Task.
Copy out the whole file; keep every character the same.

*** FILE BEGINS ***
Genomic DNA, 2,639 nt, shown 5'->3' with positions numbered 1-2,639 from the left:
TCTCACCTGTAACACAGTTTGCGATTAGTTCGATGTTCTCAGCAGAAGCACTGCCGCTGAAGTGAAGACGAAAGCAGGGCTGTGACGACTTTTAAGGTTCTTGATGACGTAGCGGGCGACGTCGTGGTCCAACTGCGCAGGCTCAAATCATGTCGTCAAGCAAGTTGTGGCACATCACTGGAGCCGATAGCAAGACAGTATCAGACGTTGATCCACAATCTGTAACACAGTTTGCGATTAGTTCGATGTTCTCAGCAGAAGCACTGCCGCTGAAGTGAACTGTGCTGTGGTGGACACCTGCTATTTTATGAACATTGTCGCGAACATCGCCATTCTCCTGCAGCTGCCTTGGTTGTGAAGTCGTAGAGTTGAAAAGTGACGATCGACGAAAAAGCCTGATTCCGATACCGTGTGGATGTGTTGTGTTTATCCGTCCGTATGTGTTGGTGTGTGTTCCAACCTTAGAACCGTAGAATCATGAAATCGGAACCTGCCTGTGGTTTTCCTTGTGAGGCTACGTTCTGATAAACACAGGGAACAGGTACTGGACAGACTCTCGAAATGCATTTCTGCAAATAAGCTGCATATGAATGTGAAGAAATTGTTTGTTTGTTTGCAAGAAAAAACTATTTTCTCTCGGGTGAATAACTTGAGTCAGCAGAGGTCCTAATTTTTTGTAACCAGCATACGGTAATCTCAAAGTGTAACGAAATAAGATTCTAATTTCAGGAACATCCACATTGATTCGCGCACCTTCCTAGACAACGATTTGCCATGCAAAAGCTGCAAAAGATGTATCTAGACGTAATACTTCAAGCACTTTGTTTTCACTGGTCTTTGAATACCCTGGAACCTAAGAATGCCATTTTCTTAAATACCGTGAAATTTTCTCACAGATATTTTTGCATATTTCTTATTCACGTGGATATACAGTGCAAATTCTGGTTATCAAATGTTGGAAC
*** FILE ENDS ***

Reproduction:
Genomic DNA, 2,639 nt, shown 5'->3' with positions numbered 1-2,639 from the left:
TCTCACCTGTAACACAGTTTGCGATTAGTTCGATGTTCTCAGCAGAAGCACTGCCGCTGAAGTGAAGACGAAAGCAGGGCTGTGACGACTTTTAAGGTTCTTGATGACGTAGCGGGCGACGTCGTGGTCCAACTGCGCAGGCTCAAATCATGTCGTCAAGCAAGTTGTGGCACATCACTGGAGCCGATAGCAAGACAGTATCAGACGTTGATCCACAATCTGTAACACAGTTTGCGATTAGTTCGATGTTCTCAGCAGAAGCACTGCCGCTGAAGTGAACTGTGCTGTGGTGGACACCTGCTATTTTATGAACATTGTCGCGAACATCGCCATTCTCCTGCAGCTGCCTTGGTTGTGAAGTCGTAGAGTTGAAAAGTGACGATCGACGAAAAAGCCTGATTCCGATACCGTGTGGATGTGTTGTGTTTATCCGTCCGTATGTGTTGGTGTGTGTTCCAACCTTAGAACCGTAGAATCATGAAATCGGAACCTGCCTGTGGTTTTCCTTGTGAGGCTACGTTCTGATAAACACAGGGAACAGGTACTGGACAGACTCTCGAAATGCATTTCTGCAAATAAGCTGCATATGAATGTGAAGAAATTGTTTGTTTGTTTGCAAGAAAAAACTATTTTCTCTCGGGTGAATAACTTGAGTCAGCAGAGGTCCTAATTTTTTGTAACCAGCATACGGTAATCTCAAAGTGTAACGAAATAAGATTCTAATTTCAGGAACATCCACATTGATTCGCGCACCTTCCTAGACAACGATTTGCCATGCAAAAGCTGCAAAAGATGTATCTAGACGTAATACTTCAAGCACTTTGTTTTCACTGGTCTTTGAATACCCTGGAACCTAAGAATGCCATTTTCTTAAATACCGTGAAATTTTCTCACAGATATTTTTGCATATTTCTTATTCACGTGGATATACAGTGCAAATTCTGGTTATCAAATGTTGGAAC